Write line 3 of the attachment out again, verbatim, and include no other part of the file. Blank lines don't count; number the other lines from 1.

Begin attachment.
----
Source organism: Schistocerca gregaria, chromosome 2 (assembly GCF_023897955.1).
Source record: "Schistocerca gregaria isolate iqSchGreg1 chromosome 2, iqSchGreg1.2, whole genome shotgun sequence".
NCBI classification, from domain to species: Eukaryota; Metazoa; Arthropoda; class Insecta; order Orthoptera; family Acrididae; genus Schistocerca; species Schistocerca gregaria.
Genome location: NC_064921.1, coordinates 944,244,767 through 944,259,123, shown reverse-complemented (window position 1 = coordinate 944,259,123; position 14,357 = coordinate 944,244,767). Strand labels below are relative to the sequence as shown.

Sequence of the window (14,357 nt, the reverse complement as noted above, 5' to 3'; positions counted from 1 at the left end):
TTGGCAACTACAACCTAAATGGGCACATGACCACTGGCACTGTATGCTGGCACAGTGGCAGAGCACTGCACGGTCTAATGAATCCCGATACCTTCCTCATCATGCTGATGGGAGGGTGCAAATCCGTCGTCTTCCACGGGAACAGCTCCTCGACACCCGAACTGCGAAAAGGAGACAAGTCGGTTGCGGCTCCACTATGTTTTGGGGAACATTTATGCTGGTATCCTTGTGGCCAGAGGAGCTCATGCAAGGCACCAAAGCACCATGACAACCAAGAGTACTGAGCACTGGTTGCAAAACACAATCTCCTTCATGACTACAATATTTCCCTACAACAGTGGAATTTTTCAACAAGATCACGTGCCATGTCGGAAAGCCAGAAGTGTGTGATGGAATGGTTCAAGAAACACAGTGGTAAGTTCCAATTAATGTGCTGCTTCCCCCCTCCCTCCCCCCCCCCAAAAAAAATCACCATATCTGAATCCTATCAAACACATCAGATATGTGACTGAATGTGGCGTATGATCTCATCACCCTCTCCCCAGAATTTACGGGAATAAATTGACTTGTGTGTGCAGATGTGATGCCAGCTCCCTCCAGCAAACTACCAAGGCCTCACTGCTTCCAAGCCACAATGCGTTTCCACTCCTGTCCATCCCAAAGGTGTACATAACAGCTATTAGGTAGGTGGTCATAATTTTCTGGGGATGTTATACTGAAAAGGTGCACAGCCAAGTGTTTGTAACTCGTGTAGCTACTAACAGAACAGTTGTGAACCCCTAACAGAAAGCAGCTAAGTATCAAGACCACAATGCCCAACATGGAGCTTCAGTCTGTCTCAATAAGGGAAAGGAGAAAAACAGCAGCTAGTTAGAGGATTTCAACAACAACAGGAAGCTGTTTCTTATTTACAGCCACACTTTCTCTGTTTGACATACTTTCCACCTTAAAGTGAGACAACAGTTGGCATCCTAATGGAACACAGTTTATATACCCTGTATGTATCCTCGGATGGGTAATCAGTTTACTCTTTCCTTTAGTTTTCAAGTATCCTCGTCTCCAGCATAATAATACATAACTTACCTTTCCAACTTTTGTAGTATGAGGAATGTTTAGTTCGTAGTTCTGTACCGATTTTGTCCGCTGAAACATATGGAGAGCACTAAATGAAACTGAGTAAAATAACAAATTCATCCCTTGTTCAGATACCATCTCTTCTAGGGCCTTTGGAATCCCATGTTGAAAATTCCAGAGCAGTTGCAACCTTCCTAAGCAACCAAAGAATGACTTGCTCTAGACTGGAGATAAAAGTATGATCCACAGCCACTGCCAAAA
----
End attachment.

NCBI classification, from domain to species: Eukaryota; Metazoa; Arthropoda; class Insecta; order Orthoptera; family Acrididae; genus Schistocerca; species Schistocerca gregaria.